It can be difficult to reach the top of the screen with your thumb; you might find yourself juggling the S9 in your grasp a bit. Still, the majority of people, including those with smaller hands, will be able to use this phone comfortably.

The S9 and S9+ are some of the finest phones I've handled. Samsung picked high-quality glass and aluminum and mated the differing materials perfectly. The seams between metal and glass are nonexistent. Samsung has fully mastered its ability to curve glass.

Bezels above and below the display are hardly there. Samsung has eliminated the side bezels thanks to the curved screen. The forehead above and chin below the screen are minimal. With no interruptions to the glass, the front face is entirely smooth. The earpiece grille, iris reader, and user-facing camera are obvious on all but the black model.

The frame, which wraps all the way around the outer edge, is only a couple of millimeters thick along the sides, though it swells up at the top and bottom. You may notice some antenna lines, but they are color-matched fairly well.

Samsung isn't giving up on Bixby. The S9, like the S8, included a dedicated hardware key to launch Samsung's personal assistant. (Samsung was forced to allow people to deactivate the Bixby button on last year's phone. It hasn't said if it will do the same again this year.) The volume toggle is above the Bixby key. It's only about an inch long. The lock button is on the S9's right edge. All of these buttons have excellent profiles, and perfect travel and feedback.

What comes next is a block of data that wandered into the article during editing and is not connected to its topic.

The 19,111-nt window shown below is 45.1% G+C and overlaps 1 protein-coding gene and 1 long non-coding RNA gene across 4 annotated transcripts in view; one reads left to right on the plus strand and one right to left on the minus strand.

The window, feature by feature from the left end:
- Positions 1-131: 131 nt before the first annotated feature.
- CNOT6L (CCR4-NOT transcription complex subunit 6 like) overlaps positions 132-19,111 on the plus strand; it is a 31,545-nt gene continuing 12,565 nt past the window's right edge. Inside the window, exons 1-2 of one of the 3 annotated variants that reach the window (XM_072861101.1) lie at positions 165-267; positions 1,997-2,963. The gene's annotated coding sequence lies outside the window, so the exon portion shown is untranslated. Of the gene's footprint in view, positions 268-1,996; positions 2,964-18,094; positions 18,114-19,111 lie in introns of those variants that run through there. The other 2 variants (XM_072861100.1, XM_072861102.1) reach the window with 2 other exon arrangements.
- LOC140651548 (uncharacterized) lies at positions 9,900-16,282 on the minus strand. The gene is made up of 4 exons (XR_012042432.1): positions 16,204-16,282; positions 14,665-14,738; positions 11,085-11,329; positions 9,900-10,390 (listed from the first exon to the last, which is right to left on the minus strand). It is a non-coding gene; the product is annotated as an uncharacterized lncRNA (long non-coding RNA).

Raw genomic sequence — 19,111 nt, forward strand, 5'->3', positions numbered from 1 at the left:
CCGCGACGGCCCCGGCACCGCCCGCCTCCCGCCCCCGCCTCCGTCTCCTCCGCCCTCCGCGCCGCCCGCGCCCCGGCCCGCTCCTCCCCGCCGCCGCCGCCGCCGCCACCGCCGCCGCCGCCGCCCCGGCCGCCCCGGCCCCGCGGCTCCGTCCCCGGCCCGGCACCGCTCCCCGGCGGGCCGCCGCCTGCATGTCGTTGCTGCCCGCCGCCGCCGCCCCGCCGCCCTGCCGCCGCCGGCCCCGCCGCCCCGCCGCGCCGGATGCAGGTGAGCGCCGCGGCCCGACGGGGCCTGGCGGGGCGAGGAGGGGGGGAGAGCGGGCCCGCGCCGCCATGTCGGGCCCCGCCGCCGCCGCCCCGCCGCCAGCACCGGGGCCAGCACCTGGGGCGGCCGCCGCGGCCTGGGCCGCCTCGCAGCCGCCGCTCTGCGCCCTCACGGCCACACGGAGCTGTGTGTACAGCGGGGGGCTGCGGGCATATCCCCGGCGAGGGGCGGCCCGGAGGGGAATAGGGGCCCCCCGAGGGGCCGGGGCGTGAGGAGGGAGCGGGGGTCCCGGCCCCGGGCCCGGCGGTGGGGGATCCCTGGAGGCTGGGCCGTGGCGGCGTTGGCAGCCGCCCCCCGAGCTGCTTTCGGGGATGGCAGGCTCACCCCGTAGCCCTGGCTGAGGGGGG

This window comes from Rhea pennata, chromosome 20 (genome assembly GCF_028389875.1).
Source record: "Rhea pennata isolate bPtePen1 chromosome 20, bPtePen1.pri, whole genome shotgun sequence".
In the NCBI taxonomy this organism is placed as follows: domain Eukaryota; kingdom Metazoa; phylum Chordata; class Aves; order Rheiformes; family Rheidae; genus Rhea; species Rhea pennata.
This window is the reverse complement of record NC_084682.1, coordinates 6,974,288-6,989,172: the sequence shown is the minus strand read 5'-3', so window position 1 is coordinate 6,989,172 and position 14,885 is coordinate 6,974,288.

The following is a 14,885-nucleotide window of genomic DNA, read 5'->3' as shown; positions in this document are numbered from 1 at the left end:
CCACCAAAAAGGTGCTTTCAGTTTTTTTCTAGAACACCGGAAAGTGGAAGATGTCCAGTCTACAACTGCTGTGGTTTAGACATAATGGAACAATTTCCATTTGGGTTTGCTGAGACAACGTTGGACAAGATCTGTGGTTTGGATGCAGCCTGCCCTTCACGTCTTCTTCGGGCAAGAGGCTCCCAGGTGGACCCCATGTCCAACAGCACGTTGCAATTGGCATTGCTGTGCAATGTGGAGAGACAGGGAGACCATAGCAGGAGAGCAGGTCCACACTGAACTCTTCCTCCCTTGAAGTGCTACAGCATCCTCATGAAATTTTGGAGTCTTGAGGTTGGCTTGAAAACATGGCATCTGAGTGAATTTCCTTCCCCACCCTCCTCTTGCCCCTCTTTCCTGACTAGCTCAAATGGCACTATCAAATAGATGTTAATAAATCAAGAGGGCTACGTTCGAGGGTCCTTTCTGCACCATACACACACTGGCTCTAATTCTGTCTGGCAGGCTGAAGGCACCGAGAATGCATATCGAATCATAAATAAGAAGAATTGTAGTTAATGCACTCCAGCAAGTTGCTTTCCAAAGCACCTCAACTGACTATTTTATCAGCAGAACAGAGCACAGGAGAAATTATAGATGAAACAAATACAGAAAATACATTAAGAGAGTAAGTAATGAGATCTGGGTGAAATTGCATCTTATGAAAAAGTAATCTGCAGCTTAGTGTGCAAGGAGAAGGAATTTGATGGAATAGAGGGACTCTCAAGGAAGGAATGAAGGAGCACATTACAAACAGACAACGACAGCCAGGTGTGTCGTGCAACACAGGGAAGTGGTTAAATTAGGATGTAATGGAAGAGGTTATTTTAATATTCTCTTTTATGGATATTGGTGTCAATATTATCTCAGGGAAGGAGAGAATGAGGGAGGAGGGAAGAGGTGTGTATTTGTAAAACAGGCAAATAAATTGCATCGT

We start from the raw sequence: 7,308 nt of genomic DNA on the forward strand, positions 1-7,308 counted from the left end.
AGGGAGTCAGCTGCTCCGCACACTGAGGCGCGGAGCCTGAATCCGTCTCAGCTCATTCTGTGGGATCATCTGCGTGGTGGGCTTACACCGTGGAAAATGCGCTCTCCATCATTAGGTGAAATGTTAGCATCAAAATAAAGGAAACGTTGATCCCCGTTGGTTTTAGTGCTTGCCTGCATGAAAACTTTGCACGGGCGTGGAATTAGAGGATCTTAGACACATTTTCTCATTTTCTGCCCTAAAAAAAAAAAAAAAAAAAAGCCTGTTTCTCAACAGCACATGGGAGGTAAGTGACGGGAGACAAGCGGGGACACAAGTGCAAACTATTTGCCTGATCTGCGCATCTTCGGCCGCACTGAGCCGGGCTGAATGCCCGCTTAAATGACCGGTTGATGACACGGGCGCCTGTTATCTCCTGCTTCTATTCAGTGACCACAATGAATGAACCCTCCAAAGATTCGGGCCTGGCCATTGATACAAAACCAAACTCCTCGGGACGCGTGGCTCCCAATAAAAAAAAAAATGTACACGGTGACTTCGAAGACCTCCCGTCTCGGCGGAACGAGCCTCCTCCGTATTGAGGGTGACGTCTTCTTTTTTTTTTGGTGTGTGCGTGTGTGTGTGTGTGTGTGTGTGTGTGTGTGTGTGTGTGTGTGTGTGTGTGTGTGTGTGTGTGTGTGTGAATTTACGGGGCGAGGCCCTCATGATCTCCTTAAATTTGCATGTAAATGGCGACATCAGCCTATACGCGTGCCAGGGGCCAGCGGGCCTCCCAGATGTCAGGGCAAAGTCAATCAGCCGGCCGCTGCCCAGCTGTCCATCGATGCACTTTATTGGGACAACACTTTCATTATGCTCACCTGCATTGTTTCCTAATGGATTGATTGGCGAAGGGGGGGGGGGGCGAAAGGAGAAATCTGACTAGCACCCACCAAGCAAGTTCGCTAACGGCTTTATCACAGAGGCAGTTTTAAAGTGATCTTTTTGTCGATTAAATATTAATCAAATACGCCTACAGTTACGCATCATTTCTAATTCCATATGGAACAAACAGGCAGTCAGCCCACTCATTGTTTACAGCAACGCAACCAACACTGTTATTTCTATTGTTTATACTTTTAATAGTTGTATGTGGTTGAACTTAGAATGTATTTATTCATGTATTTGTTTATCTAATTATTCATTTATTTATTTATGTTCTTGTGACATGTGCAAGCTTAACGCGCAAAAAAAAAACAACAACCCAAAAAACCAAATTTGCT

Samsung located the nano SIM and microSD memory card tray in the phone's top edge. The USB-C port is on the bottom, as is the 3.5mm headphone jack. (Yep, it's still there!)

3.5mm audio jack

3.5mm audio jack

The S9's rear panel is nearly all uninterrupted glass. Like most all-glass handsets, you'll find yourself wiping oily grime off the back constantly. The big change this year is the newly-oriented camera/fingerprint reader module. Samsung took all the complaints about last year's phone to heart and rotated the assembly so the fingerprint reader is now exactly where you expect to find it: right in the middle. This is a huge improvement. Samsung still offers a heart rate monitor.

The S9 is rated IP68 for protection against water, dust, dirt, and sand. Technically, it can sit in 1.5 meters (~4.5 feet) of water for up to 30 minutes with no worries. Waterproofing is a table-stakes feature at this level. Both pieces of glass are made from Gorilla Glass 5, but as we found our last year, the stuff still breaks when dropped.

At this point, we've pretty much reached peak smartphone design. I can't imagine phones can get much better than this, at least from a hardware perspective.

colors for U.S.

colors for U.S.

Thank goodness there's software to make things interesting.

The S9 and S9+ make the jump to Android 8 Oreo, as expected, and run pretty much the same version of Samsung's core UI treatment as seen on the S8/S8+. That means you've got lots of Samsung icons, text, and graphics. I didn't see any significant new UI stuff, and that's good news as far as I am concerned.

Samsung did improve the software in several key areas, however: the camera and Dex.

First up, the camera. Samsung simplified the UI a bit so it is easier to reach the main tools, such as shooting modes and core settings. This is great. It's now a breeze to swipe from one style of capturing images to another. All the modes are listed on the left side of the viewfinder, with items such as flash and brightness positioned next to the shutter key.

Samsung Galaxy S Interface 2018